Interesting news today:

Wikipedia has named and shamed a Texas-based public relations company following an investigation into spin doctors and “sock puppets” falsely manipulating entries on the site.

The free encyclopaedia, which contains more than 30 million volunteer-authored articles in nearly 290 languages, called in lawyers after discovering that 300 “sock puppet” accounts – created using false identities – could be traced to a single public relations firm.

Matthew Roth, a spokesperson for the Wikimedia Foundation, the charitable organisation which is responsible for the site, said that Texas company Wiki-PR had been served with a legal letter warning it to “cease and desist” from editing sites. The PR company was also accused of the practice of “meatpuppetry”, where a user with a false identity is invited into an online discussion simply to support the argument of the invitee.

Lets analyze what’s happening here.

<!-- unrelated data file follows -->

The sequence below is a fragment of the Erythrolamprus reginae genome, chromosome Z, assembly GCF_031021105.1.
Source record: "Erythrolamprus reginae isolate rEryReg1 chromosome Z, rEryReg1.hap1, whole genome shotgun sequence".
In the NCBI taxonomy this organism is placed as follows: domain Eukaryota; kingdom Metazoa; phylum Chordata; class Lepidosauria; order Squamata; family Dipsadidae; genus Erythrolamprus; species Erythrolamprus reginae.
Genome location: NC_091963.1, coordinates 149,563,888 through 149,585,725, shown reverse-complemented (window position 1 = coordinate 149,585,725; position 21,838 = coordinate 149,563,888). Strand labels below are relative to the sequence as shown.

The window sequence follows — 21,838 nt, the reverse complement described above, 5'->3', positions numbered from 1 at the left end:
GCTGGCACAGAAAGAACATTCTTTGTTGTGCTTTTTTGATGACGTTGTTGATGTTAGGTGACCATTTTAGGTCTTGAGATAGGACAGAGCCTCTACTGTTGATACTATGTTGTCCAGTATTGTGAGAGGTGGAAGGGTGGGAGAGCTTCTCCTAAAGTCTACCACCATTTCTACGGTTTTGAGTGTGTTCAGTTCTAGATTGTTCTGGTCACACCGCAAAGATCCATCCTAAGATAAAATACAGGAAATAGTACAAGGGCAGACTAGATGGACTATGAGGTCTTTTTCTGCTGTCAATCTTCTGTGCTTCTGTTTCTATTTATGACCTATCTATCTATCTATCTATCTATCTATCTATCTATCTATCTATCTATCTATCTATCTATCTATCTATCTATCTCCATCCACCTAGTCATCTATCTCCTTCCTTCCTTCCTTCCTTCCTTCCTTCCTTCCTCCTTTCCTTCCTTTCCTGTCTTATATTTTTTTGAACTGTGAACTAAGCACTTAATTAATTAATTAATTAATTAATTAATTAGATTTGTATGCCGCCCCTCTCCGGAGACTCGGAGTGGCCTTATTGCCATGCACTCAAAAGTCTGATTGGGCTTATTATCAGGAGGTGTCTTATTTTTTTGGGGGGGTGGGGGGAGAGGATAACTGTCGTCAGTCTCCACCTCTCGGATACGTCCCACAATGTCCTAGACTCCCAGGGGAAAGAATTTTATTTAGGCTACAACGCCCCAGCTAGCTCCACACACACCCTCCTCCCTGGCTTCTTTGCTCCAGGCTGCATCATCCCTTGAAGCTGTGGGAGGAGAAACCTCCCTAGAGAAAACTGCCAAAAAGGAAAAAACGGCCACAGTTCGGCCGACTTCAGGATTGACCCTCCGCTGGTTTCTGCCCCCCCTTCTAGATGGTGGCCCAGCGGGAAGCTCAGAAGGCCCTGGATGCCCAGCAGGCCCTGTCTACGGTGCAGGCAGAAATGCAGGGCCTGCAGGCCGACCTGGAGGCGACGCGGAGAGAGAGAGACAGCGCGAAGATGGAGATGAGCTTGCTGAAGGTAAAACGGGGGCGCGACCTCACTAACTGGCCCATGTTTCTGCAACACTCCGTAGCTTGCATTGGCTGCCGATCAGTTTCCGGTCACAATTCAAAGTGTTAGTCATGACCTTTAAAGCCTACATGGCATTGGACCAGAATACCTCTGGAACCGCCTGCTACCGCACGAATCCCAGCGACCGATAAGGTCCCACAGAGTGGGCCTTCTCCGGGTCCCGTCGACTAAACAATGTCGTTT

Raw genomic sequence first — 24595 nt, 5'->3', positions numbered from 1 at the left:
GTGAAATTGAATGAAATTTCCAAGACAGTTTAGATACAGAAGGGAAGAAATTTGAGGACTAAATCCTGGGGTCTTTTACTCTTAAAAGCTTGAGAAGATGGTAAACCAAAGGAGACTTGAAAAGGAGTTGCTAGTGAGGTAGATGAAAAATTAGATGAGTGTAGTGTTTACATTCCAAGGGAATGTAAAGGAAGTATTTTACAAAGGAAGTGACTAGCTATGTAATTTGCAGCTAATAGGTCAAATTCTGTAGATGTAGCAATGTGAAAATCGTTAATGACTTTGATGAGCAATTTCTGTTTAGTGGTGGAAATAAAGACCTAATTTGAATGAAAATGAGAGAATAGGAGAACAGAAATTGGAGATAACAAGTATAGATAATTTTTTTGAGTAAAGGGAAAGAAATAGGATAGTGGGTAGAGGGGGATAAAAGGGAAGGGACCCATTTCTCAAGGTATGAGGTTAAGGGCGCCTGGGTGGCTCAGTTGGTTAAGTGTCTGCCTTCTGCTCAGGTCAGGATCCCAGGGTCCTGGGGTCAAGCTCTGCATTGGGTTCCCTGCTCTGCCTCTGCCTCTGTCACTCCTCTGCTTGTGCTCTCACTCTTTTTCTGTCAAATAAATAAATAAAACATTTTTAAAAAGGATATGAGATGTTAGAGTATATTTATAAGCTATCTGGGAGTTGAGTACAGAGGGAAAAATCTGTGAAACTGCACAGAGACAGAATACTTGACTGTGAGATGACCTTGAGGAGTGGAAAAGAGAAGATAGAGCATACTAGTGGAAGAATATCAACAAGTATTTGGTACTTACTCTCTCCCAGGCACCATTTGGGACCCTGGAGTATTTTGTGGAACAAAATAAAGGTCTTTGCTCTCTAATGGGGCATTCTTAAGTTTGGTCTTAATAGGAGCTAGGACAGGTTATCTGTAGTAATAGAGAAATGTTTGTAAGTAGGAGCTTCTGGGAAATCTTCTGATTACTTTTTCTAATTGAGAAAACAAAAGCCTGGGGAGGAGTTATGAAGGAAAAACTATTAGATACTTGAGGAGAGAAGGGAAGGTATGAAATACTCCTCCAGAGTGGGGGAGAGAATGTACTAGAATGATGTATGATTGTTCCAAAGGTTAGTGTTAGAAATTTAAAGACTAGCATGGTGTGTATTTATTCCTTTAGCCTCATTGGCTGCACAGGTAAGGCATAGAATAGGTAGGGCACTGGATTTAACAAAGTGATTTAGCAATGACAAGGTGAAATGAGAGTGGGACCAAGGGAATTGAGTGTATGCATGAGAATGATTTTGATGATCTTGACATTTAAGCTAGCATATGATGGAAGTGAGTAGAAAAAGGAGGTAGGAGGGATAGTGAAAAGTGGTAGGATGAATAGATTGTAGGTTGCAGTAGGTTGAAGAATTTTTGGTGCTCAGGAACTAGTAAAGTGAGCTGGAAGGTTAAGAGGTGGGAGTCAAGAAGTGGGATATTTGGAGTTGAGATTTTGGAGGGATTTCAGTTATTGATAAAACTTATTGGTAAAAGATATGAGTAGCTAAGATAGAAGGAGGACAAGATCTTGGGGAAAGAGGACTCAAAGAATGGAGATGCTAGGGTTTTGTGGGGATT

* Some guys manipulated Wikipedia, to support a particular position
* Wikipedia discovered them
* Wikipedia got very angry at them

Here’s my thought:

EVERYONE manipulates wikipedia. ALWAYS.

Story: somewhere around 2003, the entry for Mugabe (the dictator of Zimbabwe) in Wikipedia was weirdly positive. I added in some negative comments and they were promptly deleted by the editor. We argued a bit, then I gave up. (Today, luckily, the entry is much less biased in his favor.) Forget business, think politics: everyone has a bias. So the articles will be written in someone’s favor.

So the problem isn’t what these guys did. It’s that [a] they were stupid, [b] they got caught and [c] they happened to choose an opinion/position that Wikipedia didn’t like.

Of course, of course I don’t advocate creating hundreds of fake accounts. But I would say that’s really just them being stupid. For example, if I hire a 100 people in India, for a few cents each, to create accounts in their own names for themselves — then it’s still real people, creating real accounts, making edits I suggest — that’s fully within all regulations. Right?

So the real lesson here is: don’t be stupid.